From the Maclean’s Rethink Issue. Story by Angelina Chapin.
It’s a Sunday night in Manhattan, and the only place in the world where 40 white people have their fists in the air chanting “I’m a African.” Their ringleader is performer Baba Brinkman: a tall, gangly man who is explaining to his audience in the off-Broadway theatre how the theory of evolution is captured in the lyrics of New York City-based hip-hop duo Dead Prez.
Brinkman’s riff on their song, which argues that until 60,000 years ago Homo sapiens all lived in Africa, is a part of his rap guide to evolution—the second in a series of educational rap guides he’s produced. The songs unpack such Darwinian principles as natural and sexual selection using the analogy of the rap industry: just as certain organisms are selected to survive in nature based on favourable qualities, certain rappers are selected by their audience to succeed based on talent.
In January, this caught the attention of Anat Lechner, a professor of management at New York University’s Stern School of Business. “He’s a walking example of innovation, differentiation, value-adding and the bizarre,” says Lechner. “These are exactly the things we teach business students to do.” This year, she commissioned Vancouver-raised Brinkman to make the rap guide to business, which turned out to be a collection of six songs. (“Classical economists have been hittin’ the bong / Cognitive biases are mad strong,” he raps on a track called Walk Like an Amoeba.) He performed a selection for Stern’s incoming class in August, and Lechner will use the album to illustrate principles such as risk-taking in her courses.
If it seems odds for a rapper to teach M.B.A. students, well, there’s not much about Brinkman that comes across as hip hop. Off the stage he speaks seamlessly about the relationship between technology, the decline of modern poetry and one of his favourite books, Guns, Germs, and Steel. On evolution and business: “new mutations spread through the natural world on their ability to improve the organism that carries them,” he says in a crowded SoHo café. “That’s the same with new ideas, products and services.” Not surprisingly, Brinkman describes his entry into rap as “cerebral.” “It’s not like anyone invited me,” he says. “There was no Dr. Dre reaching down from above and plucking me from the ghetto.” Not that there was any ghetto to be plucked from. Brinkman was brought up by “solidly hippie/environmental entrepreneurs” who founded one of the biggest reforestation companies in Canada (his mother, Joyce Murray, is now a Liberal MP). As a shy, white teen, Brinkman never felt comfortable in the Vancouver rap scene, but his love of medieval poetry led him to an “aha” moment: why not combine both forms to create a new niche?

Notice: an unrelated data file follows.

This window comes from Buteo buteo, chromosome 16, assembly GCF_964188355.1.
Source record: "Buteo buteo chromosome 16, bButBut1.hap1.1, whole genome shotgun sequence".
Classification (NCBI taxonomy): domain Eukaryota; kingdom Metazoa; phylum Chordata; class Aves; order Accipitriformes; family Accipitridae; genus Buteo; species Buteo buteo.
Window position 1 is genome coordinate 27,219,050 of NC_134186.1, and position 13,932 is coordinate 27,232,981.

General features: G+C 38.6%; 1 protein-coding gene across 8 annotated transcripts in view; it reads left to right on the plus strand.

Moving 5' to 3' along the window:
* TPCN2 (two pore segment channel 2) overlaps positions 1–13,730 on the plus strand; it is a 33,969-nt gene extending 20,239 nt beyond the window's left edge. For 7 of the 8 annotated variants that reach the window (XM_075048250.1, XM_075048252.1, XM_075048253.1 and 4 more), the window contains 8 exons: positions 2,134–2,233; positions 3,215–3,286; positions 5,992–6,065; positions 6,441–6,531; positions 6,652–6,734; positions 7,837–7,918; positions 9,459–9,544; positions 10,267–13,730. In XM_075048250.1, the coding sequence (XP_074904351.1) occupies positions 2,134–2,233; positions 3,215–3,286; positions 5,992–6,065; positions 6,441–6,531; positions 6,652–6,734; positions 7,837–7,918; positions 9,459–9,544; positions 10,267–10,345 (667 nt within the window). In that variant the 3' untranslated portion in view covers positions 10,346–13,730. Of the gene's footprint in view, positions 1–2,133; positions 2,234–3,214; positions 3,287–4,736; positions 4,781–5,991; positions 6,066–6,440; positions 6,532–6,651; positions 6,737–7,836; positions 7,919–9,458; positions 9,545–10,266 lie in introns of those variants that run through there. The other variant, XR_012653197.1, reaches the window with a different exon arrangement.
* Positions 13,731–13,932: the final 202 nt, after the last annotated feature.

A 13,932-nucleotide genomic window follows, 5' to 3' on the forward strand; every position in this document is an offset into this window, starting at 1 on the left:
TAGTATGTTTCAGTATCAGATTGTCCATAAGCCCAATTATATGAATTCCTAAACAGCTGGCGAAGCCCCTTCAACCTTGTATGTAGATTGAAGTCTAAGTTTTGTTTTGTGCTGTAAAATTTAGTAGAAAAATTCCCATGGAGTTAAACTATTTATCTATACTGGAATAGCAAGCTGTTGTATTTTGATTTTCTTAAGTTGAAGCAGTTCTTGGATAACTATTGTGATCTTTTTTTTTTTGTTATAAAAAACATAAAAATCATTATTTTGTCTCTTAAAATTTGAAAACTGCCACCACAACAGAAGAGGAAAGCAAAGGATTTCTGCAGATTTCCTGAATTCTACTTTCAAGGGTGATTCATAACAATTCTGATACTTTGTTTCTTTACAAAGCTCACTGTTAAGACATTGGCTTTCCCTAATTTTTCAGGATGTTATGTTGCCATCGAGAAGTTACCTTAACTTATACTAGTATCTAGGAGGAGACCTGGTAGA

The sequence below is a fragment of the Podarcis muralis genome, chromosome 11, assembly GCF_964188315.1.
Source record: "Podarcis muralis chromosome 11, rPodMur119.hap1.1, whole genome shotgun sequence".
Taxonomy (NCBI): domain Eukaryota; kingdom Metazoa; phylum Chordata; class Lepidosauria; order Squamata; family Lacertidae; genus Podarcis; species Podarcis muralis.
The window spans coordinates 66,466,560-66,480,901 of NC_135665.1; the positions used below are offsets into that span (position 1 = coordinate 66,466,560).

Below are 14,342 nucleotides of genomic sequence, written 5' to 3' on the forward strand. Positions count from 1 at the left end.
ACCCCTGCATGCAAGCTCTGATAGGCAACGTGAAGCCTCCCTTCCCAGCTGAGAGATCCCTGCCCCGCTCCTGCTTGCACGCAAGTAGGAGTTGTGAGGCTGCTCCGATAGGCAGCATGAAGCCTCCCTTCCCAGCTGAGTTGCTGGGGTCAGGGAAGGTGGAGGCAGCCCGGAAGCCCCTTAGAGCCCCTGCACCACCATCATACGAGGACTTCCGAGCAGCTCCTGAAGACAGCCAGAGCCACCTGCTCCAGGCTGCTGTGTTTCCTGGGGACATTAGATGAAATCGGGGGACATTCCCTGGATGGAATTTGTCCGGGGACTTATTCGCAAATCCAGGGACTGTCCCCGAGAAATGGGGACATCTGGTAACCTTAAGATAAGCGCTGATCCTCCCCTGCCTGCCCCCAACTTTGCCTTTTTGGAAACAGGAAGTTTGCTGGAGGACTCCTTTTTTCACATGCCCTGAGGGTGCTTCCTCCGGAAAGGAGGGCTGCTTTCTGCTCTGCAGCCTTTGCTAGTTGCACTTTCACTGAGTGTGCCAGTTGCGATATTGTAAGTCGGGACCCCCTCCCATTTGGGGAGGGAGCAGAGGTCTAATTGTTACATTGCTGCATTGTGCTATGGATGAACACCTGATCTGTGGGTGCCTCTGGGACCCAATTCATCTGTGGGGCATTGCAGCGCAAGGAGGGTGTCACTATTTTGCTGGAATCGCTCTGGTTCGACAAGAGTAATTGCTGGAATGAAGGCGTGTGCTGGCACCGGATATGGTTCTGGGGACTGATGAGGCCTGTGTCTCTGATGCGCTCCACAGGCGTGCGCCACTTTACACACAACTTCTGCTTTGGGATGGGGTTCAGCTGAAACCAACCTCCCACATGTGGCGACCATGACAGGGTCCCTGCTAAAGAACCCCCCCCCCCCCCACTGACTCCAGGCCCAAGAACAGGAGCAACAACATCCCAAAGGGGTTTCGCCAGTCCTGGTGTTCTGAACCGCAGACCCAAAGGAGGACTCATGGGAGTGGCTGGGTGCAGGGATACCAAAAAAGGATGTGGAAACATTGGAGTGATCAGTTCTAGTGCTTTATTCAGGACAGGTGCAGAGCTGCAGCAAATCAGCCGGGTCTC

In his last year of undergraduate studies at Simon Fraser University, Brinkman wrote a rap version of The Knight’s Tale for an English course. After graduating in 2003 he took his repertoire, which by then included The Miller’s Tale and The Wife of Bath’s Tale, to the Vancouver Fringe Festival. He made over $5,000 in two weeks and was approached by high school teachers to perform for their classes. He organized a tour the following year in seven cities. But shows in Brighton, Prague, Montreal and Toronto were all money losers. Fortunately, the tipping point came at the Edinburgh Fringe Festival, the world’s largest arts festival, when Scotland’s daily newspaper gave the show five stars. The entire 3½-week run sold out.
For the next three years, Britain couldn’t get enough of Baba, and he toured the rap Canterbury Tales each summer in the country, performing at high schools, colleges and music festivals. In 2007 he caught the ear of microbial genomics professor Dr. Mark Pallen at the University of Birmingham, who approached Brinkman with the idea of rapping about evolution. He performed the finished product at Darwin’s bicentennial celebration in 2009, and the next year, brought his work to an off-Broadway theatre as a four-day showcase, which led to a six-month stint that ends on Nov. 6.
The Soho Playhouse is now running his rap Canterbury Tales starting in November, and in February he will tour the rap guide to evolution to at least seven American colleges. Though he’s still not near the “future revenues of . . . well, $70 or $80 million” he raps about on his guide to business (he now makes roughly $80,000 a year), Brinkman sees rapper bravado as similar to a business plan: unrealistic expectations that get you somewhere. “I’m supposed to be millionaire by now and I’m not,” says Brinkman with a smile. “But on the other hand, if you shoot for the moon, you get pretty damn high.”